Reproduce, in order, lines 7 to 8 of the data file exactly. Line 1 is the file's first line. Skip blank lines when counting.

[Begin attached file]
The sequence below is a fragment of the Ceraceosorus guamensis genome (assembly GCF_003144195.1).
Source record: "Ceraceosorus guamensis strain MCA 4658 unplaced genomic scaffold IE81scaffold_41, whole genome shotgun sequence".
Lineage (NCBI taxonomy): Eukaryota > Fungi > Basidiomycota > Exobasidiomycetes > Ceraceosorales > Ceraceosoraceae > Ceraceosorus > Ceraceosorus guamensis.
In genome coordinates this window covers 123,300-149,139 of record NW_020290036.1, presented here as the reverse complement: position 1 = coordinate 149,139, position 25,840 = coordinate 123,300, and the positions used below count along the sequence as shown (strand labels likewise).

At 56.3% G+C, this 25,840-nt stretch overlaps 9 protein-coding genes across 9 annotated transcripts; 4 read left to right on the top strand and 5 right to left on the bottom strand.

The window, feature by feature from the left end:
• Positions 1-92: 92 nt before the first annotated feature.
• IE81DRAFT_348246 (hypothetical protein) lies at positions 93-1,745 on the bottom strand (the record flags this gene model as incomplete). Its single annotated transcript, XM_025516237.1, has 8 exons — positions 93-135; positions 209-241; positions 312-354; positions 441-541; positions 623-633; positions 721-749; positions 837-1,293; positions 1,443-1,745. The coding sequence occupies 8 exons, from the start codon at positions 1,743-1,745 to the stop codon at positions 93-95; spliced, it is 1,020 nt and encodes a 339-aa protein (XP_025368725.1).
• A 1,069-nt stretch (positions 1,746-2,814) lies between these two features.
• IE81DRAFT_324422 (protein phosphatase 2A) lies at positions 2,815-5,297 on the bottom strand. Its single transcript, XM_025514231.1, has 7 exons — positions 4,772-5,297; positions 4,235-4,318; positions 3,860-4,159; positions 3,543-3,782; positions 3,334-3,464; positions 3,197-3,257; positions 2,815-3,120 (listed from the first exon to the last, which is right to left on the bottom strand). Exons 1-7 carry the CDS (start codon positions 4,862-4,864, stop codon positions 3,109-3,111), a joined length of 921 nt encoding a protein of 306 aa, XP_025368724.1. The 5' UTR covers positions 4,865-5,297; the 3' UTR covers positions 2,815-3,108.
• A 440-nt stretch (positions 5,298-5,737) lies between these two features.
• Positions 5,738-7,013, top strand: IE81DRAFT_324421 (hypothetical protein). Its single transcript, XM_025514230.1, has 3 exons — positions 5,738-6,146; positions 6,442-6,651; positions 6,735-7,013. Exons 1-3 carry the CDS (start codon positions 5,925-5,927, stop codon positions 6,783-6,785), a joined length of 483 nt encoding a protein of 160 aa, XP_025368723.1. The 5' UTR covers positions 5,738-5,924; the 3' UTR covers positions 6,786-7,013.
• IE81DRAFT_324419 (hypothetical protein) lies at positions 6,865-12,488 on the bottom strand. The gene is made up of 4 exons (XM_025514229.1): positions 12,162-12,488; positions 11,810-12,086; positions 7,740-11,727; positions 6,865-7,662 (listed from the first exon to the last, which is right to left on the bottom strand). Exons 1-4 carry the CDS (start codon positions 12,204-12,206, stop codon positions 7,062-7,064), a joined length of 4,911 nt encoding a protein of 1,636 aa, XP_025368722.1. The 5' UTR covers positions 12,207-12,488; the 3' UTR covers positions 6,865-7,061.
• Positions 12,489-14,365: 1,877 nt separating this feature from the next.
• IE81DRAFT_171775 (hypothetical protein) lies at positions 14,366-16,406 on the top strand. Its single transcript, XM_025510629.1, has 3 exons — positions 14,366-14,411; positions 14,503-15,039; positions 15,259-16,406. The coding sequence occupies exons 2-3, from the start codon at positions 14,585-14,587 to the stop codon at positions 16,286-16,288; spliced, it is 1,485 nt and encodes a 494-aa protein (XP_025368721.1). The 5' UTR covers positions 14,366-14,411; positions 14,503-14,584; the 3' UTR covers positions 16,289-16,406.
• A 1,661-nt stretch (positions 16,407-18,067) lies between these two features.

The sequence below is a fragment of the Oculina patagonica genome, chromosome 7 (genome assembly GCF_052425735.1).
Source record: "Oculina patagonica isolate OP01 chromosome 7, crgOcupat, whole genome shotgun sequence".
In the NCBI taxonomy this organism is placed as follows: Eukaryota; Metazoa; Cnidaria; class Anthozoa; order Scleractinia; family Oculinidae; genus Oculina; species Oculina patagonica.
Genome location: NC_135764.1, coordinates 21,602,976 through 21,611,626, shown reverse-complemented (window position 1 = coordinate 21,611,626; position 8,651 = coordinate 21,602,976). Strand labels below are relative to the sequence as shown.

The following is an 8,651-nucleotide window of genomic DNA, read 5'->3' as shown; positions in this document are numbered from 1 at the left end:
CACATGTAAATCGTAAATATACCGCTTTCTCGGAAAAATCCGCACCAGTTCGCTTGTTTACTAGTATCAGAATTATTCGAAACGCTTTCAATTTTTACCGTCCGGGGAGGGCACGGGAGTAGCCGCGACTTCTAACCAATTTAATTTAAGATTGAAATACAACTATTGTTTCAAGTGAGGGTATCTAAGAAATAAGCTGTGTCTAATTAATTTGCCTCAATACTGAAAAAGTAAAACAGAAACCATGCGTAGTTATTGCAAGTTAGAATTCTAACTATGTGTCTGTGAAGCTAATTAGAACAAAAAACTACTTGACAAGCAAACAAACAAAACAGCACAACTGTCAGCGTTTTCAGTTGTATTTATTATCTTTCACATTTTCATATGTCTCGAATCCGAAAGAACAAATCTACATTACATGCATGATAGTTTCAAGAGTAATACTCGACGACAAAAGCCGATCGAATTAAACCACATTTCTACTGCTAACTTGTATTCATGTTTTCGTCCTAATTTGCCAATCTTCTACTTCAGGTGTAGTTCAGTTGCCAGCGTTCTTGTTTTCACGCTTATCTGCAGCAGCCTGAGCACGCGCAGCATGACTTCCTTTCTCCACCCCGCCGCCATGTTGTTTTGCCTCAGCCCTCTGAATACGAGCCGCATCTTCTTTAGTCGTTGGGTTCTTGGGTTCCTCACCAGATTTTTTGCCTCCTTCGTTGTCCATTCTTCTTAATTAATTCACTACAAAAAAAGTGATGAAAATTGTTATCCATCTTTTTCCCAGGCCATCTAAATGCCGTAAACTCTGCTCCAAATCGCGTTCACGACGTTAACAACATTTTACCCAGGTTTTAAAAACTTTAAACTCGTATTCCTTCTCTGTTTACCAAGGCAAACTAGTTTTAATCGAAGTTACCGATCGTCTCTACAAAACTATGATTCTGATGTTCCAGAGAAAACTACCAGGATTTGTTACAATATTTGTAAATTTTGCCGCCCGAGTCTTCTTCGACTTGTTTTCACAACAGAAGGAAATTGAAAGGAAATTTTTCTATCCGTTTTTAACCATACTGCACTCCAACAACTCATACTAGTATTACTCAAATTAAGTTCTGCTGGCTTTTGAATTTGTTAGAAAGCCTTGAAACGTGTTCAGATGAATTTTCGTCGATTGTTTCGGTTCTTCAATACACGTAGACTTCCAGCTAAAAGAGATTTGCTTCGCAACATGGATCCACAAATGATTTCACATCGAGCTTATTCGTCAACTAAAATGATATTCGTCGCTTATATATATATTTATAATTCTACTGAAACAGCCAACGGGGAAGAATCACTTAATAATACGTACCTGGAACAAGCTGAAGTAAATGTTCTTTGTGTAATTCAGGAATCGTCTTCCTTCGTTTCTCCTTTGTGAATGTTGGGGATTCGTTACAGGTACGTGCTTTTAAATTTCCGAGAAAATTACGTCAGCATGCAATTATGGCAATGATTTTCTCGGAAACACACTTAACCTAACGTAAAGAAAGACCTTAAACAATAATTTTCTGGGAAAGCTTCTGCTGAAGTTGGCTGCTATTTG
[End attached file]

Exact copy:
• Positions 1-92: 92 nt before the first annotated feature.
• IE81DRAFT_348246 (hypothetical protein) lies at positions 93-1,745 on the bottom strand (the record flags this gene model as incomplete). Its single annotated transcript, XM_025516237.1, has 8 exons — positions 93-135; positions 209-241; positions 312-354; positions 441-541; positions 623-633; positions 721-749; positions 837-1,293; positions 1,443-1,745. The coding sequence occupies 8 exons, from the start codon at positions 1,743-1,745 to the stop codon at positions 93-95; spliced, it is 1,020 nt and encodes a 339-aa protein (XP_025368725.1).